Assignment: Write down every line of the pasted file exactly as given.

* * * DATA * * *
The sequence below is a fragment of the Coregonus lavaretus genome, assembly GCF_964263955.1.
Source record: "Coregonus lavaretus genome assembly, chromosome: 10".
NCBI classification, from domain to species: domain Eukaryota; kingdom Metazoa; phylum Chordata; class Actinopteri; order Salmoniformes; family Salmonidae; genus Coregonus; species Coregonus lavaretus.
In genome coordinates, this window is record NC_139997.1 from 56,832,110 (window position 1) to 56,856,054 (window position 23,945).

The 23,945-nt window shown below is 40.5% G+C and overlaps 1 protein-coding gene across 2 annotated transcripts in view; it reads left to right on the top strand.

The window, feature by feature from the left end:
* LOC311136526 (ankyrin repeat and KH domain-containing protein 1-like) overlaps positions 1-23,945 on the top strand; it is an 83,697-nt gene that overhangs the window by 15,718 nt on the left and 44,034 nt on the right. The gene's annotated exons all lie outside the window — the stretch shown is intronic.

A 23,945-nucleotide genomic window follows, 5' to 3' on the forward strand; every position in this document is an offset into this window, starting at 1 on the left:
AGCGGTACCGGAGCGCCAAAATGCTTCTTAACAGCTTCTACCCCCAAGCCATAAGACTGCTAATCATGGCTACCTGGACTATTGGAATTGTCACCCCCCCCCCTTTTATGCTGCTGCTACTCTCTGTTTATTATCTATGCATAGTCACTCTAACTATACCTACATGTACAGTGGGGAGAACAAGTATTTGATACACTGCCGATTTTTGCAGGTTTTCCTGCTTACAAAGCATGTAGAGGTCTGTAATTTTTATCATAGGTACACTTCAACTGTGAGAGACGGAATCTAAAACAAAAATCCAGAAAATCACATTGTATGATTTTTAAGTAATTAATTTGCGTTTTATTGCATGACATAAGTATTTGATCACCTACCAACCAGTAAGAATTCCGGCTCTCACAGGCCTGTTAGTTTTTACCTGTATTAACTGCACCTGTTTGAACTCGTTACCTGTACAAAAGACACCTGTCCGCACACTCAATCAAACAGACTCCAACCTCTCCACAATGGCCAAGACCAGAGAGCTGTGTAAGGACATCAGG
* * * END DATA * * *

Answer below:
The sequence below is a fragment of the Coregonus lavaretus genome, assembly GCF_964263955.1.
Source record: "Coregonus lavaretus genome assembly, chromosome: 10".
NCBI classification, from domain to species: domain Eukaryota; kingdom Metazoa; phylum Chordata; class Actinopteri; order Salmoniformes; family Salmonidae; genus Coregonus; species Coregonus lavaretus.
In genome coordinates, this window is record NC_139997.1 from 56,832,110 (window position 1) to 56,856,054 (window position 23,945).

The 23,945-nt window shown below is 40.5% G+C and overlaps 1 protein-coding gene across 2 annotated transcripts in view; it reads left to right on the top strand.

The window, feature by feature from the left end:
* LOC311136526 (ankyrin repeat and KH domain-containing protein 1-like) overlaps positions 1-23,945 on the top strand; it is an 83,697-nt gene that overhangs the window by 15,718 nt on the left and 44,034 nt on the right. The gene's annotated exons all lie outside the window — the stretch shown is intronic.

A 23,945-nucleotide genomic window follows, 5' to 3' on the forward strand; every position in this document is an offset into this window, starting at 1 on the left:
AGCGGTACCGGAGCGCCAAAATGCTTCTTAACAGCTTCTACCCCCAAGCCATAAGACTGCTAATCATGGCTACCTGGACTATTGGAATTGTCACCCCCCCCCCTTTTATGCTGCTGCTACTCTCTGTTTATTATCTATGCATAGTCACTCTAACTATACCTACATGTACAGTGGGGAGAACAAGTATTTGATACACTGCCGATTTTTGCAGGTTTTCCTGCTTACAAAGCATGTAGAGGTCTGTAATTTTTATCATAGGTACACTTCAACTGTGAGAGACGGAATCTAAAACAAAAATCCAGAAAATCACATTGTATGATTTTTAAGTAATTAATTTGCGTTTTATTGCATGACATAAGTATTTGATCACCTACCAACCAGTAAGAATTCCGGCTCTCACAGGCCTGTTAGTTTTTACCTGTATTAACTGCACCTGTTTGAACTCGTTACCTGTACAAAAGACACCTGTCCGCACACTCAATCAAACAGACTCCAACCTCTCCACAATGGCCAAGACCAGAGAGCTGTGTAAGGACATCAGG